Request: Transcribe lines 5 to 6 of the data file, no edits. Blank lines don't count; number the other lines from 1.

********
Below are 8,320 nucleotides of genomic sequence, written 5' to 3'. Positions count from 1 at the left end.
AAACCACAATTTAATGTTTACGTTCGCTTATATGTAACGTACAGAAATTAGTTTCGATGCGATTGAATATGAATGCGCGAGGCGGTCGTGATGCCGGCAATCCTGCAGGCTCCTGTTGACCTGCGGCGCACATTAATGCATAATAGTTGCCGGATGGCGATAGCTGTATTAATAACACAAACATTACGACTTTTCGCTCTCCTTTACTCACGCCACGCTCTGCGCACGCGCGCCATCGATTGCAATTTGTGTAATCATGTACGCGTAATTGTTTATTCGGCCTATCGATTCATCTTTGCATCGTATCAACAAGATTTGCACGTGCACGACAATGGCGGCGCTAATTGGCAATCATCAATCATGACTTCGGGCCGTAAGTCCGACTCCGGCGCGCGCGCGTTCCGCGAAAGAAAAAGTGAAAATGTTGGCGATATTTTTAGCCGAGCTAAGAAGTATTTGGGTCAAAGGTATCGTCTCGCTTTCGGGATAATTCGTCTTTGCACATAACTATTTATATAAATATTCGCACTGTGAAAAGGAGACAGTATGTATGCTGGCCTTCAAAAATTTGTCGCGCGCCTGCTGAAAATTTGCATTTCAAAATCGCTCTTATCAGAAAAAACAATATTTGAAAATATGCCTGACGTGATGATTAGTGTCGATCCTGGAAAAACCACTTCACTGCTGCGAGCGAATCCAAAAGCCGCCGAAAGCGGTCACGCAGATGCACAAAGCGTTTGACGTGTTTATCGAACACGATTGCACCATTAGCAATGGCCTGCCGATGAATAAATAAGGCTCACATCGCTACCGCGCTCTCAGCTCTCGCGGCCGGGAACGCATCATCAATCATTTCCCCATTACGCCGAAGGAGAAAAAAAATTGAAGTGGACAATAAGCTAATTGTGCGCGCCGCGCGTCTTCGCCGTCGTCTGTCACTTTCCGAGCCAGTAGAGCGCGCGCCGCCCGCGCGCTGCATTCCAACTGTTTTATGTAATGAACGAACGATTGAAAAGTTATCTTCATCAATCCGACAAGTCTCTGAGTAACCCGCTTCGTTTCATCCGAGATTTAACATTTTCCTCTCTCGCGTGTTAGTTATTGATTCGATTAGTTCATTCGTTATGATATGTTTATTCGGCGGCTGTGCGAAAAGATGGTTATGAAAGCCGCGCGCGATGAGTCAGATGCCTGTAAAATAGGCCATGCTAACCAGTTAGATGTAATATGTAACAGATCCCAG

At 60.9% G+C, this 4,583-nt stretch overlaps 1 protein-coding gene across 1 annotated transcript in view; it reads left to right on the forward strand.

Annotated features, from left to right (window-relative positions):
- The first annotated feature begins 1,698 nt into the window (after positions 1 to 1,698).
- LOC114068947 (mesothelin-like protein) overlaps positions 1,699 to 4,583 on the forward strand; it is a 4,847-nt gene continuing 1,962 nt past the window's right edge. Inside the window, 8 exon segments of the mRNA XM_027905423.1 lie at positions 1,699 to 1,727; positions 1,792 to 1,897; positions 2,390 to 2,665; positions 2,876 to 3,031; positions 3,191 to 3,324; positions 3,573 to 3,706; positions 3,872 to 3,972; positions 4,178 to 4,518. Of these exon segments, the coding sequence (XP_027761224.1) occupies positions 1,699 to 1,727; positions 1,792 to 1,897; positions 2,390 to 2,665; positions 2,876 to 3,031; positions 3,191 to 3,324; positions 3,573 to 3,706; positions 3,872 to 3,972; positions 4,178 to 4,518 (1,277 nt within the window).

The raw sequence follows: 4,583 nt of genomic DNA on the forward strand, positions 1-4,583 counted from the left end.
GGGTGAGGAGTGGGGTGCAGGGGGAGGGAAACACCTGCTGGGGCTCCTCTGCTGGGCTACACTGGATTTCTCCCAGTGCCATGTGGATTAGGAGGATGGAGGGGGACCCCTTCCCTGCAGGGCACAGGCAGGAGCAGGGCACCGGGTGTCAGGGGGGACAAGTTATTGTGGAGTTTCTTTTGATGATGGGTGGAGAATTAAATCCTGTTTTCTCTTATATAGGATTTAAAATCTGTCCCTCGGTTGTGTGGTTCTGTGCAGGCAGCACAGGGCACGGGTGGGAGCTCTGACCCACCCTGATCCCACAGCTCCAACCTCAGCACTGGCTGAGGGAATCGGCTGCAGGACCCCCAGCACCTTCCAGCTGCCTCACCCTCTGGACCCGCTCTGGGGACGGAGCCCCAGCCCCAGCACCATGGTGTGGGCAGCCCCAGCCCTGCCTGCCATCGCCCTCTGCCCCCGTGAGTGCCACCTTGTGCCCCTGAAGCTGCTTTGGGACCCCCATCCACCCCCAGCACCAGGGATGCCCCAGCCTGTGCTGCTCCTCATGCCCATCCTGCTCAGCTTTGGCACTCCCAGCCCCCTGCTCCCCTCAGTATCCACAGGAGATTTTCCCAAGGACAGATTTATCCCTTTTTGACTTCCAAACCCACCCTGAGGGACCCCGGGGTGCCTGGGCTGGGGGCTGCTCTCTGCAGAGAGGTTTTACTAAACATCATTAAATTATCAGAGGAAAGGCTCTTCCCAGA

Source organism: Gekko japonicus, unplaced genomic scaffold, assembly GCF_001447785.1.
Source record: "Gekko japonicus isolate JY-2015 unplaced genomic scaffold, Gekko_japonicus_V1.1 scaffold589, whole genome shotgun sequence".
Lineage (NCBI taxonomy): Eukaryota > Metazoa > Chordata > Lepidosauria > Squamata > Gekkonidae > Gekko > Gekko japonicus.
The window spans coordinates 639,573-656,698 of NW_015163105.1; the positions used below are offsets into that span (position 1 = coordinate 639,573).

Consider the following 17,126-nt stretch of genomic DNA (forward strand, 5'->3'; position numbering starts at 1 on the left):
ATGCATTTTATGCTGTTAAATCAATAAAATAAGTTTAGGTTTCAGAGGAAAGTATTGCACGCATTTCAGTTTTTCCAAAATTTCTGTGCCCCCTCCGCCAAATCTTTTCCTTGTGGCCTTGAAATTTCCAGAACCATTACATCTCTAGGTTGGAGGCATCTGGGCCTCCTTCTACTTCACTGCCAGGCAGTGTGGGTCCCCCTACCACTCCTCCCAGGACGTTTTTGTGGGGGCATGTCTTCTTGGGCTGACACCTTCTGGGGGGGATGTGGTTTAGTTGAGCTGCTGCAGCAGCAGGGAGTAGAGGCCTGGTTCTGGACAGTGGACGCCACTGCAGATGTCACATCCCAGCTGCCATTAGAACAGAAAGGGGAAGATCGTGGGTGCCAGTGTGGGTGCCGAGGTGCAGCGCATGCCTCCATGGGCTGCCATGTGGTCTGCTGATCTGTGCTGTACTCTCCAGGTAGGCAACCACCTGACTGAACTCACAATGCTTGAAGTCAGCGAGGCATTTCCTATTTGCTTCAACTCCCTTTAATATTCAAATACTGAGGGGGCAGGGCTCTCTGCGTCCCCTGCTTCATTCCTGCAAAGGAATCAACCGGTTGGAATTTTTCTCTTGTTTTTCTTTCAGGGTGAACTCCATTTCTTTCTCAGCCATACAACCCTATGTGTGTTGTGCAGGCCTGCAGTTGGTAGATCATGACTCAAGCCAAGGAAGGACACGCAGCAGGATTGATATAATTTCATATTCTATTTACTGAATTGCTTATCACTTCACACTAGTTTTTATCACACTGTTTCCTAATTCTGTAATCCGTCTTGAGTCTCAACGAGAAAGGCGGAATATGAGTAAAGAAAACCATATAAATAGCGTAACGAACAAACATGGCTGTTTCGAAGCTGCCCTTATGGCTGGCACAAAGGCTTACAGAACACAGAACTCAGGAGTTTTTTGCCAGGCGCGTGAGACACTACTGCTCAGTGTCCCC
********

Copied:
- The first annotated feature begins 1,698 nt into the window (after positions 1 to 1,698).
- LOC114068947 (mesothelin-like protein) overlaps positions 1,699 to 4,583 on the forward strand; it is a 4,847-nt gene continuing 1,962 nt past the window's right edge. Inside the window, 8 exon segments of the mRNA XM_027905423.1 lie at positions 1,699 to 1,727; positions 1,792 to 1,897; positions 2,390 to 2,665; positions 2,876 to 3,031; positions 3,191 to 3,324; positions 3,573 to 3,706; positions 3,872 to 3,972; positions 4,178 to 4,518. Of these exon segments, the coding sequence (XP_027761224.1) occupies positions 1,699 to 1,727; positions 1,792 to 1,897; positions 2,390 to 2,665; positions 2,876 to 3,031; positions 3,191 to 3,324; positions 3,573 to 3,706; positions 3,872 to 3,972; positions 4,178 to 4,518 (1,277 nt within the window).